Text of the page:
Geo Week News

August 5, 2013

Augmented reality reaches mining industry


Maptek’s PerfectDig software compares ongoing excavation with 3D mine design plans for conformance

Maptek Pty Ltd. has introduced one of the first augmented reality applications for mining, allowing operators to use handheld devices to rapidly compare laser scanned surface data during excavation against 3D mine plan designs for conformance in the field.

South Australia-based Maptek, with U.S. operations in Lakewood, Colo., said its new PerfectDig software streamlines communication between surveyors, mining engineers and equipment operators, so excavation adjustments can be made for efficient removal of overburden, the soil and other material on top of the bedrock, and optimal mineral recovery.


So how does it work? A Maptek I-Site laser scanner captures surface data while mining continues. PerfectDig automatically registers the scan data against the 3D design of mine plans imported from Maptek’s Vulcan mining software for comparison.

PerfectDig users can then access the 3D visual and spatial analysis comparison in less than 10 minutes on a smartphone, tablet or laptop. Different overlays can be selected for display – including layers, depths, overdig or underdig with volumes and measurements – allowing operators to view detailed sections, photos, volumes, and other data.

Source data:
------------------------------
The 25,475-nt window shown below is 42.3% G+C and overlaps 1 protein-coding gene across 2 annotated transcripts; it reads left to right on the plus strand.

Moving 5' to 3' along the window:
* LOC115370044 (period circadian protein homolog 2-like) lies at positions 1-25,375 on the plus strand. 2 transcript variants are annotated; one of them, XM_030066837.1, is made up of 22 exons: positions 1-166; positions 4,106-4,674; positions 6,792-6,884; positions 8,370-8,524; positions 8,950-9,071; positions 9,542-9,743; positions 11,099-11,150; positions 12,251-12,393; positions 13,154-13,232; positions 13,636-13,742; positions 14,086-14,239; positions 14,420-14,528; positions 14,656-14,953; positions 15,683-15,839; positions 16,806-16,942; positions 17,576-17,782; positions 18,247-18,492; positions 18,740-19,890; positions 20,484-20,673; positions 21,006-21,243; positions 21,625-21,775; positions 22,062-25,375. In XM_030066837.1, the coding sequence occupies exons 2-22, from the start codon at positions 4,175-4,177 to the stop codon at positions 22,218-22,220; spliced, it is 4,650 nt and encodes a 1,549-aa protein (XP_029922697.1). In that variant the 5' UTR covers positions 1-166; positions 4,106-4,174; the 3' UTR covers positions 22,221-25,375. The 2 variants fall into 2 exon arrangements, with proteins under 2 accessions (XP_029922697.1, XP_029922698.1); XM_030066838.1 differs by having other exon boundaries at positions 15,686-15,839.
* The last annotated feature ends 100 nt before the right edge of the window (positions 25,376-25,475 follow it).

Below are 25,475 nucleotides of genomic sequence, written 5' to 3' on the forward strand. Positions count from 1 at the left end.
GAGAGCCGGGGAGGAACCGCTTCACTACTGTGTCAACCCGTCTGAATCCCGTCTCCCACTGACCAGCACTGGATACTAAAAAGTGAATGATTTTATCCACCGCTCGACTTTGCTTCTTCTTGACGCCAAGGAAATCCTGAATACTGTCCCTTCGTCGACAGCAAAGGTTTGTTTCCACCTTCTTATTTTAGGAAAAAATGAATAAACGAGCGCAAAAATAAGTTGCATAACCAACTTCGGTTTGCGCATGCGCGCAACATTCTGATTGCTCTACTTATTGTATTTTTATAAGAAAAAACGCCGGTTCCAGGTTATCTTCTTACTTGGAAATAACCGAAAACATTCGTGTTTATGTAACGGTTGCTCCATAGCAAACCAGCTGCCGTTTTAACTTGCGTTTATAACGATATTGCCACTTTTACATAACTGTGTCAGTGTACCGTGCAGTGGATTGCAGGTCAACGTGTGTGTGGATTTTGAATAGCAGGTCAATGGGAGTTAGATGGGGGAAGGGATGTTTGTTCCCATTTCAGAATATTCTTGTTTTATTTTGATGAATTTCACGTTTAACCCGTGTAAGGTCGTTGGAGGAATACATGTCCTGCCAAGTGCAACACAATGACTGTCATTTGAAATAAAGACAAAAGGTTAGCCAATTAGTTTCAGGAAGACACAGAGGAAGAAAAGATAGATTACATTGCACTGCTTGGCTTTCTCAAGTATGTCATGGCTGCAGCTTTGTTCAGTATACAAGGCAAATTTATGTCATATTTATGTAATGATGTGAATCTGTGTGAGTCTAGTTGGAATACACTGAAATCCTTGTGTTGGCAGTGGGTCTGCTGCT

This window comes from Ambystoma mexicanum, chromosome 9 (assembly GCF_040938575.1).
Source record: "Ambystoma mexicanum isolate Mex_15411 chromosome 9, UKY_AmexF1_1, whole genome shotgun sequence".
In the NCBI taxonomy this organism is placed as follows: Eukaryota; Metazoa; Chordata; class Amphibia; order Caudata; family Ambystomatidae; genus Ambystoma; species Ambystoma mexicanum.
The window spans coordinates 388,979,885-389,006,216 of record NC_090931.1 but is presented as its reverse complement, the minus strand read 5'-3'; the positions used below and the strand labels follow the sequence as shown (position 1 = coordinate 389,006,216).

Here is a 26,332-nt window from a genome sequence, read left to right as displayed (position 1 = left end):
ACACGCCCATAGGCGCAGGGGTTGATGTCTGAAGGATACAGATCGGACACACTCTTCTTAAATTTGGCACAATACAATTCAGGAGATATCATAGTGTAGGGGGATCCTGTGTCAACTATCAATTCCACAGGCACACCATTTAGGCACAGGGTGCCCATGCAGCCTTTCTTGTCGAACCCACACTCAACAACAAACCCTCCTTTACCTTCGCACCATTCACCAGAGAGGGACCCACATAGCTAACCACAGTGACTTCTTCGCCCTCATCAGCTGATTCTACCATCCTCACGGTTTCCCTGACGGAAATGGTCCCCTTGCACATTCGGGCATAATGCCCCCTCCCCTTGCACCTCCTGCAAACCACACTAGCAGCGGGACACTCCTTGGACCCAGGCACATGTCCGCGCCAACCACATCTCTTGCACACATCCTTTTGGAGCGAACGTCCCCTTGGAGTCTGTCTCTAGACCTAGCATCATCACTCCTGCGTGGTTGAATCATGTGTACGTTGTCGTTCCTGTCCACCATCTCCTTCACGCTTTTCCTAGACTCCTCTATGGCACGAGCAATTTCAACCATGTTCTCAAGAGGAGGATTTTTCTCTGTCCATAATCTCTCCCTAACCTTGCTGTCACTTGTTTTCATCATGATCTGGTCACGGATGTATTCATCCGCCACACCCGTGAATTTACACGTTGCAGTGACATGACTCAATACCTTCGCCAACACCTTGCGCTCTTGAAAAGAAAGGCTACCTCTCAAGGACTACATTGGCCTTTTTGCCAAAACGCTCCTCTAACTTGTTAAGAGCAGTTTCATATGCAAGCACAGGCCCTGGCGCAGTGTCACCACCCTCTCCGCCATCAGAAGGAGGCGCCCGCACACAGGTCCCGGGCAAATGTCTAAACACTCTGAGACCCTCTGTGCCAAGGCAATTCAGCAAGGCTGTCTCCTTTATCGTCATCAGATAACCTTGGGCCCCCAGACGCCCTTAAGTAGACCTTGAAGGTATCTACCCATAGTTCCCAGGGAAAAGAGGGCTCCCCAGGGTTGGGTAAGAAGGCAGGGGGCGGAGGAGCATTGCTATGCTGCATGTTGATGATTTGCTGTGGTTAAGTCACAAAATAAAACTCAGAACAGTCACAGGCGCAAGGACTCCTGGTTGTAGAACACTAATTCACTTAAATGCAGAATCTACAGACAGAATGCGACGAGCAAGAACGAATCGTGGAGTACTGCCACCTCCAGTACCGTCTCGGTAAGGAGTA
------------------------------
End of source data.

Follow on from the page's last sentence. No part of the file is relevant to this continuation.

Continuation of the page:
Operators, using specified tolerances, can then assess the degree of conformance to the 3D design plan and adjust the excavation and update the design, according to Maptek.

Overlays detailing conformance to design plan parameters are then made available via secure online server to off-site production operators, pit designers, and managers.

Maptek said the safety benefits of PerfectDig include significantly less need to access working areas by foot for survey and set out of planned works.

“PerfectDig makes it easy to quickly review critical data in the field and act in a timely manner to keep mining operations on track,” said Peter Johnson, general manager for Maptek in Australia. “Without PerfectDig, the information to achieve this is either not available, or requires a lot of effort and time to prepare and is presented too late for effective decision making.”

Maptek said it tested PerfectDig through extensive field trials at major Australian mines. “The advantages of PerfectDig were immediately apparent,” Johnson said.

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